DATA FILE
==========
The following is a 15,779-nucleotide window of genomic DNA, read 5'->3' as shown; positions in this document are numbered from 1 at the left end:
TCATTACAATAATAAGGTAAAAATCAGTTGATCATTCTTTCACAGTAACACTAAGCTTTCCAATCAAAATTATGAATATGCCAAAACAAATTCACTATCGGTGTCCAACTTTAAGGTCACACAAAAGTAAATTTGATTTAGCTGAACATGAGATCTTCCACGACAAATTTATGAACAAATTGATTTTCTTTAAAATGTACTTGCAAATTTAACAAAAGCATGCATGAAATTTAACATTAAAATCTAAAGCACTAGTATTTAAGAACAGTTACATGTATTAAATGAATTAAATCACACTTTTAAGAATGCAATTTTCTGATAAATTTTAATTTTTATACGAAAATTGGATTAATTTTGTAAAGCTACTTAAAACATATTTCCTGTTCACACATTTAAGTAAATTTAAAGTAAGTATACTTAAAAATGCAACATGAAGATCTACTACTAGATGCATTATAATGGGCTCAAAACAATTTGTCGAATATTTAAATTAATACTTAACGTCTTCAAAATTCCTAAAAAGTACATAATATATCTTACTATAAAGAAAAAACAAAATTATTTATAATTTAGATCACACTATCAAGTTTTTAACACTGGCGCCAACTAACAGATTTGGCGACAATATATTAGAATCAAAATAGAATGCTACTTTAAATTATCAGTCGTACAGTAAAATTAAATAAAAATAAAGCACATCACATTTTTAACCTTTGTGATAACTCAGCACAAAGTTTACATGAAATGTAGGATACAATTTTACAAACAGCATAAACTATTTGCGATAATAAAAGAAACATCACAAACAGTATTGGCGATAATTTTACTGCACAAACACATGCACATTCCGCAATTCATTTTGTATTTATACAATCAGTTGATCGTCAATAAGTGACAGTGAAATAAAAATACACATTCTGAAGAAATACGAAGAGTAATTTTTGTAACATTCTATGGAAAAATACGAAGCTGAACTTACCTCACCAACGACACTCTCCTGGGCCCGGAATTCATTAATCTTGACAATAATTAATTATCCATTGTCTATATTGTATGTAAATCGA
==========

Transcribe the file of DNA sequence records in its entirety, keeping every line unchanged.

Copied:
The following is a 15,779-nucleotide window of genomic DNA, read 5'->3' as shown; positions in this document are numbered from 1 at the left end:
TCATTACAATAATAAGGTAAAAATCAGTTGATCATTCTTTCACAGTAACACTAAGCTTTCCAATCAAAATTATGAATATGCCAAAACAAATTCACTATCGGTGTCCAACTTTAAGGTCACACAAAAGTAAATTTGATTTAGCTGAACATGAGATCTTCCACGACAAATTTATGAACAAATTGATTTTCTTTAAAATGTACTTGCAAATTTAACAAAAGCATGCATGAAATTTAACATTAAAATCTAAAGCACTAGTATTTAAGAACAGTTACATGTATTAAATGAATTAAATCACACTTTTAAGAATGCAATTTTCTGATAAATTTTAATTTTTATACGAAAATTGGATTAATTTTGTAAAGCTACTTAAAACATATTTCCTGTTCACACATTTAAGTAAATTTAAAGTAAGTATACTTAAAAATGCAACATGAAGATCTACTACTAGATGCATTATAATGGGCTCAAAACAATTTGTCGAATATTTAAATTAATACTTAACGTCTTCAAAATTCCTAAAAAGTACATAATATATCTTACTATAAAGAAAAAACAAAATTATTTATAATTTAGATCACACTATCAAGTTTTTAACACTGGCGCCAACTAACAGATTTGGCGACAATATATTAGAATCAAAATAGAATGCTACTTTAAATTATCAGTCGTACAGTAAAATTAAATAAAAATAAAGCACATCACATTTTTAACCTTTGTGATAACTCAGCACAAAGTTTACATGAAATGTAGGATACAATTTTACAAACAGCATAAACTATTTGCGATAATAAAAGAAACATCACAAACAGTATTGGCGATAATTTTACTGCACAAACACATGCACATTCCGCAATTCATTTTGTATTTATACAATCAGTTGATCGTCAATAAGTGACAGTGAAATAAAAATACACATTCTGAAGAAATACGAAGAGTAATTTTTGTAACATTCTATGGAAAAATACGAAGCTGAACTTACCTCACCAACGACACTCTCCTGGGCCCGGAATTCATTAATCTTGACAATAATTAATTATCCATTGTCTATATTGTATGTAAATCGA